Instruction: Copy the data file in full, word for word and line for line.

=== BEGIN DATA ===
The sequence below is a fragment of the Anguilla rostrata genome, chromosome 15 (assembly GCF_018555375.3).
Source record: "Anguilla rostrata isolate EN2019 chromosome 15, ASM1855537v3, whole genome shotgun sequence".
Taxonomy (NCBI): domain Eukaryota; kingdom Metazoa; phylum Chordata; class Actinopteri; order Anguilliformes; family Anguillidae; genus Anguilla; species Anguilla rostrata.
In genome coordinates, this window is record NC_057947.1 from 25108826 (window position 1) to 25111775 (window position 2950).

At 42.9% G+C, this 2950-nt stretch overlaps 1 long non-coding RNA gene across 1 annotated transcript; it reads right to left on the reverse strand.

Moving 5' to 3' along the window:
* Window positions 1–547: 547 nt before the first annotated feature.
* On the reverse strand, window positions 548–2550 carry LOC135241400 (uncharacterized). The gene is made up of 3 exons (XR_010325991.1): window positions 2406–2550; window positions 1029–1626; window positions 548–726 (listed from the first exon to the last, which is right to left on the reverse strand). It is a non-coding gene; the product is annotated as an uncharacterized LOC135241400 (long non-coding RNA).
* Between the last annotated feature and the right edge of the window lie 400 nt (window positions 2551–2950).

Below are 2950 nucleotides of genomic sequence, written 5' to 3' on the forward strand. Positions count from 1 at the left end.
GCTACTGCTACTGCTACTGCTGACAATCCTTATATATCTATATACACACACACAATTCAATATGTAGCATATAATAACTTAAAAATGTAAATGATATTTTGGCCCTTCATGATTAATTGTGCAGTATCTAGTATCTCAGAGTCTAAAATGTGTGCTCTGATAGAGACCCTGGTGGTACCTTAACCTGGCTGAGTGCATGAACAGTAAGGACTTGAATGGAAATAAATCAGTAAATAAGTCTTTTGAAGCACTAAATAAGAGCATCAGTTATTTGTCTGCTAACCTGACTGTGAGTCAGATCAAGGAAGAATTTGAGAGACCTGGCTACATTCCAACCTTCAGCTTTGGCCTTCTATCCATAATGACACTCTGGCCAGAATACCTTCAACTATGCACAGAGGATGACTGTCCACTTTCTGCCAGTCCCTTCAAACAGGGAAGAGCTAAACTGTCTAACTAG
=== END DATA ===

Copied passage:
The sequence below is a fragment of the Anguilla rostrata genome, chromosome 15 (assembly GCF_018555375.3).
Source record: "Anguilla rostrata isolate EN2019 chromosome 15, ASM1855537v3, whole genome shotgun sequence".
Taxonomy (NCBI): domain Eukaryota; kingdom Metazoa; phylum Chordata; class Actinopteri; order Anguilliformes; family Anguillidae; genus Anguilla; species Anguilla rostrata.
In genome coordinates, this window is record NC_057947.1 from 25108826 (window position 1) to 25111775 (window position 2950).

At 42.9% G+C, this 2950-nt stretch overlaps 1 long non-coding RNA gene across 1 annotated transcript; it reads right to left on the reverse strand.

Moving 5' to 3' along the window:
* Window positions 1–547: 547 nt before the first annotated feature.
* On the reverse strand, window positions 548–2550 carry LOC135241400 (uncharacterized). The gene is made up of 3 exons (XR_010325991.1): window positions 2406–2550; window positions 1029–1626; window positions 548–726 (listed from the first exon to the last, which is right to left on the reverse strand). It is a non-coding gene; the product is annotated as an uncharacterized LOC135241400 (long non-coding RNA).
* Between the last annotated feature and the right edge of the window lie 400 nt (window positions 2551–2950).

Below are 2950 nucleotides of genomic sequence, written 5' to 3' on the forward strand. Positions count from 1 at the left end.
GCTACTGCTACTGCTACTGCTGACAATCCTTATATATCTATATACACACACACAATTCAATATGTAGCATATAATAACTTAAAAATGTAAATGATATTTTGGCCCTTCATGATTAATTGTGCAGTATCTAGTATCTCAGAGTCTAAAATGTGTGCTCTGATAGAGACCCTGGTGGTACCTTAACCTGGCTGAGTGCATGAACAGTAAGGACTTGAATGGAAATAAATCAGTAAATAAGTCTTTTGAAGCACTAAATAAGAGCATCAGTTATTTGTCTGCTAACCTGACTGTGAGTCAGATCAAGGAAGAATTTGAGAGACCTGGCTACATTCCAACCTTCAGCTTTGGCCTTCTATCCATAATGACACTCTGGCCAGAATACCTTCAACTATGCACAGAGGATGACTGTCCACTTTCTGCCAGTCCCTTCAAACAGGGAAGAGCTAAACTGTCTAACTAG